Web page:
Meghan later picked out a black handbag and tan cape for Mrs Wardally.
‘Green seems to be the colour,’ she joked, prompting laughter from the room as she complimented the mother on her green coat.
The duchess then picked her out a tan cape and a black shoulder bag to go with a red and white patterned dress.
‘Isn’t that great,’ Meghan said as she glanced at Ms Wardally – and then pointing at a pink bracelet which complemented her dress, added: ‘Such a pretty colour, is this one of the accessories here?’
Meghan told Mrs Wardally she ‘loved’ her first green dress and told her the wrap style was great as ‘you can play around with it’.
Afterwards, Mrs Wardally said: ‘I was so happy meeting her! No words can explain it! The things she chose me – I know it’s me but my self-esteem just shot through the roof.
‘She’s very down-to-earth, very straightforward and has gorgeous skin! I was watching her tiny little baby bump and I thought ‘Wow! It’s so small’ as when I was just three months pregnant I was out here – you could see my tummy before you saw me!
‘She chose me some accessories and asked me if my style was ‘simple’ or statement’ and I said ‘simple’.
‘She picked a chunky black bead bracelet and some pearl and diamond earrings which were very my style.
‘She asked me how I got involved with Smart Works and I explained that I used to be a plumber but was out of work for a long time – maybe 16 years – due to my kids.
‘My daughter was diagnosed with autism when she was three and I had to make a decision whether to work or stay at home and look after her. So obviously I stayed at home.
‘Now she’s nearly 18 so I thought it was time for to do something different. I was referred here in February last year for getting the clothes and applying for jobs.
‘I got my job with Menzies at Gatwick airport last April, did all the training and was made permanent after I passed all my probation last November.
‘I feel so exhilarated now I’m back at work – I look forward to going into work. What I look like is so important in my new job as I represent the company and I have to be well groomed.
‘Smart Works taught me how to dress and gave me so much confidence.’
The Duchess first secretly visited Smart Works last March before the royal wedding, and has been back five times since to help in choosing clothes and coaching for women who have job interviews.
Chair Juliet Hughes-Halley said: ‘She’s been to see us privately a number of times and was very hands-on, not just with the clothes but with the interviews.
‘She has fantastic empathy and has been helping to coach some of our clients. She’s a natural and has already made a big difference.’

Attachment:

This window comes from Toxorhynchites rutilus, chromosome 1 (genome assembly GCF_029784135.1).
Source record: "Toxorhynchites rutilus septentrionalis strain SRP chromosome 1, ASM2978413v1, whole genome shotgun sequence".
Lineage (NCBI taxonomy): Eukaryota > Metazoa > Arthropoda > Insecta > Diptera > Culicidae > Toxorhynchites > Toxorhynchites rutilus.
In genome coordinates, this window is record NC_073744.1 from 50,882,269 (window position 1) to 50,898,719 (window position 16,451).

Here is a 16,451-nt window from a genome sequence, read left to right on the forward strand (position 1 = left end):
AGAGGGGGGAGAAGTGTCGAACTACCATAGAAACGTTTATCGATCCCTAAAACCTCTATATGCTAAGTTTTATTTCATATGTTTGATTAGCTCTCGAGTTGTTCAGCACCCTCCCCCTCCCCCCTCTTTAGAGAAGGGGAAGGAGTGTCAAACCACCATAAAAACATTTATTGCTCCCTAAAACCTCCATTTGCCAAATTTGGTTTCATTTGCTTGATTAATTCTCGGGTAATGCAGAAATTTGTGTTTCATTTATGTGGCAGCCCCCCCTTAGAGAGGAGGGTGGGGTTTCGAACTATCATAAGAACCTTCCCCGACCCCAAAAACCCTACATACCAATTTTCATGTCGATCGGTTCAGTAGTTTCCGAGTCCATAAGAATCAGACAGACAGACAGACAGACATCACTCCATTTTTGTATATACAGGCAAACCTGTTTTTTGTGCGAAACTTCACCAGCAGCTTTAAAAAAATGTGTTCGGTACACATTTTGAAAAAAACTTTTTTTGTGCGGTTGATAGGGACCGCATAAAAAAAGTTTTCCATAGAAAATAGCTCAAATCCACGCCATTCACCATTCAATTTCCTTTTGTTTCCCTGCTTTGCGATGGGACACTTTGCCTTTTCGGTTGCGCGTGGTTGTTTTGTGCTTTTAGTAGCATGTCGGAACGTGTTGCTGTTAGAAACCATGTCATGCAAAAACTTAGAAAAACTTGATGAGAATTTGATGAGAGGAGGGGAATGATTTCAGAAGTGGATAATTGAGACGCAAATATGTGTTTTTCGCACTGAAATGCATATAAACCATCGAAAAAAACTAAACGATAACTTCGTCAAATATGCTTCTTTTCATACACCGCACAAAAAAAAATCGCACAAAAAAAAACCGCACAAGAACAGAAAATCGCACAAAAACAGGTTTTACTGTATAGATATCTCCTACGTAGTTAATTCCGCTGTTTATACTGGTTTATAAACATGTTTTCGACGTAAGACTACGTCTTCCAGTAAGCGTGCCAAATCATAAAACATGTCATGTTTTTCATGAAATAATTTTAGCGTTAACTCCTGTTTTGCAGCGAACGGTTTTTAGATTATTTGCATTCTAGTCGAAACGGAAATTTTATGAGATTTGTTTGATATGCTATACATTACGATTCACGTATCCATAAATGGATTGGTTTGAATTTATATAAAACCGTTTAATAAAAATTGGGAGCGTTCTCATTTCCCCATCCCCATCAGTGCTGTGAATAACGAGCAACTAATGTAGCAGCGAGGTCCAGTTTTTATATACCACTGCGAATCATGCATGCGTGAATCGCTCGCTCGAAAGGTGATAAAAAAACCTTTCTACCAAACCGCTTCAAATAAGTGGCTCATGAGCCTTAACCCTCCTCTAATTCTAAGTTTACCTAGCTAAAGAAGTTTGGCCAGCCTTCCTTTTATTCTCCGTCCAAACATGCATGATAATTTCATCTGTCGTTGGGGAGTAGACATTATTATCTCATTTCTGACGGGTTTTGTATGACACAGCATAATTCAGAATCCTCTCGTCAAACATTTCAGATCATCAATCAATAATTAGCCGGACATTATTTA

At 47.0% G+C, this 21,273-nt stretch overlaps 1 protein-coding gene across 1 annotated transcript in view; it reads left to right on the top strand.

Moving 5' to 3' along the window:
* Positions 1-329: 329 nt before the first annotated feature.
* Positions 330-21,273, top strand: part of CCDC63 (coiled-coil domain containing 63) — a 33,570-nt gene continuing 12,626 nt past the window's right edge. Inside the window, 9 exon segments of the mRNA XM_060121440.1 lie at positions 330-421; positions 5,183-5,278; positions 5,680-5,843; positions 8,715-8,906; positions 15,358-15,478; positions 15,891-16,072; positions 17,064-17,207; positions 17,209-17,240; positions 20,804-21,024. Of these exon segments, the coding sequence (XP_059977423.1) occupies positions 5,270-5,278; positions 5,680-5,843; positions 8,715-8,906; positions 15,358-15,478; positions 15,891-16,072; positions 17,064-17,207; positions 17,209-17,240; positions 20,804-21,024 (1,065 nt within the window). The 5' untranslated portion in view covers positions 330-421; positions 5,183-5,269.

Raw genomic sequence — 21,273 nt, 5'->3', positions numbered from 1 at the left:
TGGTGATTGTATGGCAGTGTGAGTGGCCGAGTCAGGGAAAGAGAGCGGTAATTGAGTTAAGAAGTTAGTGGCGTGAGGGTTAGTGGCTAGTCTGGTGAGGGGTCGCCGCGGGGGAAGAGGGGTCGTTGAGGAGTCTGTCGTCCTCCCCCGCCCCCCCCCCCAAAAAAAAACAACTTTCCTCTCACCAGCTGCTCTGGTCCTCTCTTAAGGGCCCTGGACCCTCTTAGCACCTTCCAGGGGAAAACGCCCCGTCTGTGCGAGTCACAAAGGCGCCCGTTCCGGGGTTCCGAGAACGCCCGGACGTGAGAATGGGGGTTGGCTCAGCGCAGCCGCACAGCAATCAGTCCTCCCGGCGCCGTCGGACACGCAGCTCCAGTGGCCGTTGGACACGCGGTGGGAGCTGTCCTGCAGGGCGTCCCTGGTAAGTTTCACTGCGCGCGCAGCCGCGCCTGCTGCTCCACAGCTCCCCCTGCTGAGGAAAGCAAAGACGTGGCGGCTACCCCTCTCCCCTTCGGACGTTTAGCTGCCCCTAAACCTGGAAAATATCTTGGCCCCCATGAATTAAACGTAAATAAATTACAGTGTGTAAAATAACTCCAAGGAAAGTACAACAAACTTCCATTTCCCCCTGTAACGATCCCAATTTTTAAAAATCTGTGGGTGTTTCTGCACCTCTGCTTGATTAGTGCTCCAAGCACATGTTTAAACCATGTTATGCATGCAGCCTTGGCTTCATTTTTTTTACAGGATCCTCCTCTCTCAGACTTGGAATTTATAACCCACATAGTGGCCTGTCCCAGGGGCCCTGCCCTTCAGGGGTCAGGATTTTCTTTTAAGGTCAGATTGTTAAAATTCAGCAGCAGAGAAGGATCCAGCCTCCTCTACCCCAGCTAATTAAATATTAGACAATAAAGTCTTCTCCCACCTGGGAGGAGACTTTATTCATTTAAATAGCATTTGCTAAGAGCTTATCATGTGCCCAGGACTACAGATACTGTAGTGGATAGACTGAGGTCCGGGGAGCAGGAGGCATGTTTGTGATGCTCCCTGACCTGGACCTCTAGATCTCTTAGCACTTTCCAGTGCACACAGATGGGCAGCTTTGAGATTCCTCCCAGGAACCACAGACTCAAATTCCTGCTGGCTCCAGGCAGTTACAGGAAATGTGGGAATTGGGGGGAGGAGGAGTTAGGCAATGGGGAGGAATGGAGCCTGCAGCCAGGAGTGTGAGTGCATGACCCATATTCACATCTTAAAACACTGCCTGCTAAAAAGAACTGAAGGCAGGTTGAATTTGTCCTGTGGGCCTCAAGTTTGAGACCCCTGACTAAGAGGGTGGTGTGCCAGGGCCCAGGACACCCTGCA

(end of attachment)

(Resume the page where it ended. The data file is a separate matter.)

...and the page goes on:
It was her office which contacted the charity, which provides women with five high quality pieces of clothing for their interview, one-on-one coaching, a further follow-up session with another outfit and the opportunity to join the Smart Works Network, further developing their professional and personal development.
The women are allowed to keep all the clothes, which are suggested from them by stylists and donated both from individuals and big brands such as Burberry, Whistles, M&S, Evans and Hobbs.
After she arrived, Meghan sat down with Ms Stephens, Lady Hughes-Hallett, interview coach Marine Novis, dressing volunteer Louise Warner and two Smart Works success stories in Sarah Barrett and Ashoka Davey.
Meghan told them: ‘It’s not just donating your clothes and seeing where they land but really being part of each other’s success stories as women.
‘So that’s in the tools that you give, the interview prep that’s happening, that every piece of it… you do an edit or decide what you’re going to send to Smart Works.
‘It’s not just hand-me-downs, it’s saying ‘OK this is the blazer that I wore that helped me land that interview and I want this to be the piece that helps this woman have that part of her story’ so to know as a woman coming in that you have so many other women believing in you on all the next phases, it’s this piece that makes it so special.’
New mother Sarah Barrett, 38, from Islington, North London, told Meghan that the Monsoon coat she was given helped her get a new reception role in her old school.
She said: ‘Coming here gave me the confidence to be able to change my career.’
Meghan replied: ‘It’s amazingly how you feel when you’re in here. It’s one of those things immediately when you come in… is incredible. It turns it around in a second. You come in feeling so low but you’re reminded of your value.’
Meghan giggled as Sarah exclaimed: ‘You feel like royalty!’
Ms Barrett continued: ‘The experience coming here saved me. I wasn’t feeling so good about myself and I came out of here feeling a million dollars.’
She also told the Duchess she’d recently had a baby, Grayson, 16 months. ‘Congratulations’ said Meghan. ‘And congratulations back to you’ laughed Ms Barrett.
Meghan also highlighted how important the interview coaching was.
‘And in the second phase of it, doing the interview prep is so key, giving all these women the tools to make eye contact, to remind this company why they would be lucky to have them. It’s so key this kind of trading you do to help them feel confident.’
Meghan then got hands on with two ladies, Mrs Wardally and 50-year-old Dionne Johnson in the wardrobe room.
She told Mrs Wardallyshe ‘loved’ her first green dress and told her the wrap style was great as ‘you can play around with it’.
Meghan then chose a Hobbs cape coat to go with a different red dress for Patsy, a handbag, bracelet and earrings.
Mother-of-three Mrs Wardally had trained as a plumber but had stopped work 16 years ago to look after her autistic daughter.